Net generation Language Learning

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Pre-confence at the Radisson Hotel for AGIS (Association for German International Schools) . 31/01/14

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Net generation Language Learning

  1. 1. Net-Generation in the 21st century AGIS 2014. Pre-conference Víctor González
  2. 2. 1.Cloud computing 2. The flipped classroom 3. BYOD 4. The power of apps 5. Tablets 6. Gamification 7. Learning analytics 8. PLEs 9. Augmented reality 10. Towards a total learn
  3. 3. Cloud computing 1
  4. 4. Cheap data storage
  5. 5. + information - devices
  6. 6. Endless space
  7. 7. Save money and resources Learn whatever you want wherever you want
  8. 8. Sharing ideas and collaboration
  9. 9. 2
  10. 10. Class time for discussion, problem solving and collaboration
  11. 11. Constructive approach in the digital age
  12. 12. How do students learn best?o
  13. 13. Teacher as an innovator and guide Texto . New technologies allow innovative projects in a multimedia environment
  14. 14. Teacher as a prompter and assessor . Controlling the learning Texto procedure through suggesting with network dynamism.
  15. 15. . Independent, self-reliant, innovative and creative. Problem Tet solvers. Texto
  16. 16. . Constructors of their own learning. Risktakers and able to share knowledge. Tet Texto
  17. 17. 3
  18. 18. 4
  19. 19. Access to social networks Newspapers, periodicals, e-books Web search
  20. 20. Cleverize
  21. 21. Tablets 4
  22. 22. ipad integration replacing text books
  23. 23. Replacing text books?
  24. 24. 5
  25. 25. Benefits 1. Merging significant educational content with play. 2. Active learning engagement. 3. Achieving personal meaningful goals. 4. Boosting collaboration, communication, problem solving and digital literacy 5. Presenting real world problems to help critical thinking. 6. Safe places to learn from failure .
  26. 26. Learning in 3 dimensions, maybe 4?. Jane Hart Founder ofLearning the Center for & Performance technologies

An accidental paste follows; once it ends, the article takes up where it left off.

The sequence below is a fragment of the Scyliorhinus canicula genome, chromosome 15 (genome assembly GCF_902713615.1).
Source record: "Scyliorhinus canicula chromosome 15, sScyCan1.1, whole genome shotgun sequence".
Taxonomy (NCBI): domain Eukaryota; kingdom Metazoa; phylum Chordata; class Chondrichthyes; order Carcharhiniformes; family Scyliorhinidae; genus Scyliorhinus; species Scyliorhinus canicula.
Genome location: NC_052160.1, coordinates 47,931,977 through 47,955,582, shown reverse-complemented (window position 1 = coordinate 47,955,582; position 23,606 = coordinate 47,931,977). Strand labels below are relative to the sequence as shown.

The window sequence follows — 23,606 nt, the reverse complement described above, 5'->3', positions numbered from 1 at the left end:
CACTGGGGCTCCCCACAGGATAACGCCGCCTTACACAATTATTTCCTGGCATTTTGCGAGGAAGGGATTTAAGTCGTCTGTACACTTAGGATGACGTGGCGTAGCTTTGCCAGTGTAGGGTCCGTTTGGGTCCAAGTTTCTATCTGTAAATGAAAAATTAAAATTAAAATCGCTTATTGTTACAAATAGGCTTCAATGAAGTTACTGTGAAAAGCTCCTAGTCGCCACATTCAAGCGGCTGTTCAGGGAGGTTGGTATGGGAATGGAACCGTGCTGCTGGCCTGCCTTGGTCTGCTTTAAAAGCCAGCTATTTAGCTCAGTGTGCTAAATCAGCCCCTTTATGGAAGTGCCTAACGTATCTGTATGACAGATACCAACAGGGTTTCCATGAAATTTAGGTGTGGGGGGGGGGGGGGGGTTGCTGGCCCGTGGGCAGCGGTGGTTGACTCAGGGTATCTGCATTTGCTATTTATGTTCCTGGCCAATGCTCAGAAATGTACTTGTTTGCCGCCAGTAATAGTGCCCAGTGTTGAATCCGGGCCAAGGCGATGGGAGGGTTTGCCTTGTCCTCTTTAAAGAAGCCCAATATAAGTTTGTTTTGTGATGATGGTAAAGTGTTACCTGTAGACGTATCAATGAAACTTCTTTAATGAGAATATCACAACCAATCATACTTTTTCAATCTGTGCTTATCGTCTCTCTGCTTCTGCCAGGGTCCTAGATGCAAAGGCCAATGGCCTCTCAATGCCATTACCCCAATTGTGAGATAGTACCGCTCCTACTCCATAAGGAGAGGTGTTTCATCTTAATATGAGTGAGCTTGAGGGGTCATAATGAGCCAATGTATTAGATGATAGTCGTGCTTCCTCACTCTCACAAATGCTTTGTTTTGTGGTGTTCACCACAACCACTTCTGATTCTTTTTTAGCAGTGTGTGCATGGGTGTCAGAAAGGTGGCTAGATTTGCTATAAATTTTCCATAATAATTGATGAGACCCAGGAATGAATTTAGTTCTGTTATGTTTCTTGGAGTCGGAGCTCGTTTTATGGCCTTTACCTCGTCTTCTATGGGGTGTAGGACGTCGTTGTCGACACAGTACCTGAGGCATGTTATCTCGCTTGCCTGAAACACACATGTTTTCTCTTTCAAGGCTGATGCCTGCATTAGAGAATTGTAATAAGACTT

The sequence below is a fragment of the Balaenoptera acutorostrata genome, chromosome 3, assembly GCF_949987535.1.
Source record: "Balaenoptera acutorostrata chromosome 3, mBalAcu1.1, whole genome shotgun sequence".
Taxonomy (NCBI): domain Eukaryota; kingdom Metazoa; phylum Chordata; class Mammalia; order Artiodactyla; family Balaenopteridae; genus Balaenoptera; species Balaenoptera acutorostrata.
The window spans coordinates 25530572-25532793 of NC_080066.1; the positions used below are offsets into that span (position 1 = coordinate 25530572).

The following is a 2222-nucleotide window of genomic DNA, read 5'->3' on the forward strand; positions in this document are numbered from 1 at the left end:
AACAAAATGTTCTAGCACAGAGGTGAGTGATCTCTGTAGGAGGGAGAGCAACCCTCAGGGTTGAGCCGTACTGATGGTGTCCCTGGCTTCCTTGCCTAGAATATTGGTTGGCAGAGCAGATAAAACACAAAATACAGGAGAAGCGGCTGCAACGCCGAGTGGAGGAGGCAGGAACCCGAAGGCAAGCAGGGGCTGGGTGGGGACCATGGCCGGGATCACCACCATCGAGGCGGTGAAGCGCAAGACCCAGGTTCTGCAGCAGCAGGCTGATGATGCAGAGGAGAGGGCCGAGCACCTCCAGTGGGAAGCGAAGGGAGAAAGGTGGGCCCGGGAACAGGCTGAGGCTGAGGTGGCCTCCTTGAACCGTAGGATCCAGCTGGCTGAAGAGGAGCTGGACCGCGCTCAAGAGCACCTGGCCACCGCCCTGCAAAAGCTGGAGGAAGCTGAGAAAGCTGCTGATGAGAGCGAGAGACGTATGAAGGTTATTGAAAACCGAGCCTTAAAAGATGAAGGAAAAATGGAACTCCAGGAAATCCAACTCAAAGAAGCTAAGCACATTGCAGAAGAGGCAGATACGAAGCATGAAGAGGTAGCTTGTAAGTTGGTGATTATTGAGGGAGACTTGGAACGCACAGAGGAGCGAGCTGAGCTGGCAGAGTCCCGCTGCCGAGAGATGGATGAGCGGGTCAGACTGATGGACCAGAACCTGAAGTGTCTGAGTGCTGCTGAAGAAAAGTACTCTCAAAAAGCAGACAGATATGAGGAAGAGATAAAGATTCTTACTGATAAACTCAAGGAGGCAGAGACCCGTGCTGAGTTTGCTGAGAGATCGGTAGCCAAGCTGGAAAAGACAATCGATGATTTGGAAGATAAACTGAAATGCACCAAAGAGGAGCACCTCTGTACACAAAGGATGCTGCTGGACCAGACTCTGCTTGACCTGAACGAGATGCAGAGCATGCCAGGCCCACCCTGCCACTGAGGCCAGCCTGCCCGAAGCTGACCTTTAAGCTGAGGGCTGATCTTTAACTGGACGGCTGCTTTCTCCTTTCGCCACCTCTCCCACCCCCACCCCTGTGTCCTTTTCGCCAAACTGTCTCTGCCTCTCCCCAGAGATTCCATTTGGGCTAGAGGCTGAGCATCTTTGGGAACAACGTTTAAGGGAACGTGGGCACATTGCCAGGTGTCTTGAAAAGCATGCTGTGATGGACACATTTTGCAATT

27. 27. 6
  28. 28. Learning analytics Measurement, collection, analysis and reporting of data about learners and their contexts, for purposes of understanding and optimising learning and the environments in which it occurs.
  29. 29. Data Analytics in the classroom 1) Real-time feedback for teachers to achieve optimal learning practices. 2) Evaluating program effectiveness and keep the focus on student learning results. 3) Pinpointing areas of needed change and uncovering the root cause of problems that otherwise are invisible.
  30. 30. Analyzing individual learner-content interaction
  31. 31. Avoiding the one-size-fits-all model.
  32. 32. Personal Learning Environments 7
  33. 33. 1. Students determine the style and pace at which they learn. 2. Students are in charge of the learning process. 3. Shift control over effective learning. 4. Use of learning analytics to measure student learning.
  34. 34. This time it´ s personal
  35. 35. Augmented Reality 8
  36. 36. Digital software + live surroundings that generate scenes in real time, augmenting what you see to connect you with the digital and physical world.
  37. 37. Towards total immersion? 10
  38. 38. Larry Johnson Internet is like oxygen. the device will be part of what you wear. the network is us and our connections.
  39. 39. TOUCH MOVE PLAY
  40. 40. Blogging, learning by teaching & digital presentations AGIS 2014. Pre-conference Víctor González
  41. 41. 1) Student´ s blogs 2) Teacher´ s blogs
  42. 42. Some examples? A blog about curiosities 72
  43. 43. Food... 83 73
  44. 44. or Social Issues 84 74
  45. 45. 85 75
  46. 46. http://dmslapartedeespanol.blogspot.de/
  47. 47. Teacher´ s blogs
  48. 48. http://exuc.wordpress.com/
  49. 49. Why do we need slideshare?
  50. 50. Powerpoint Poem with music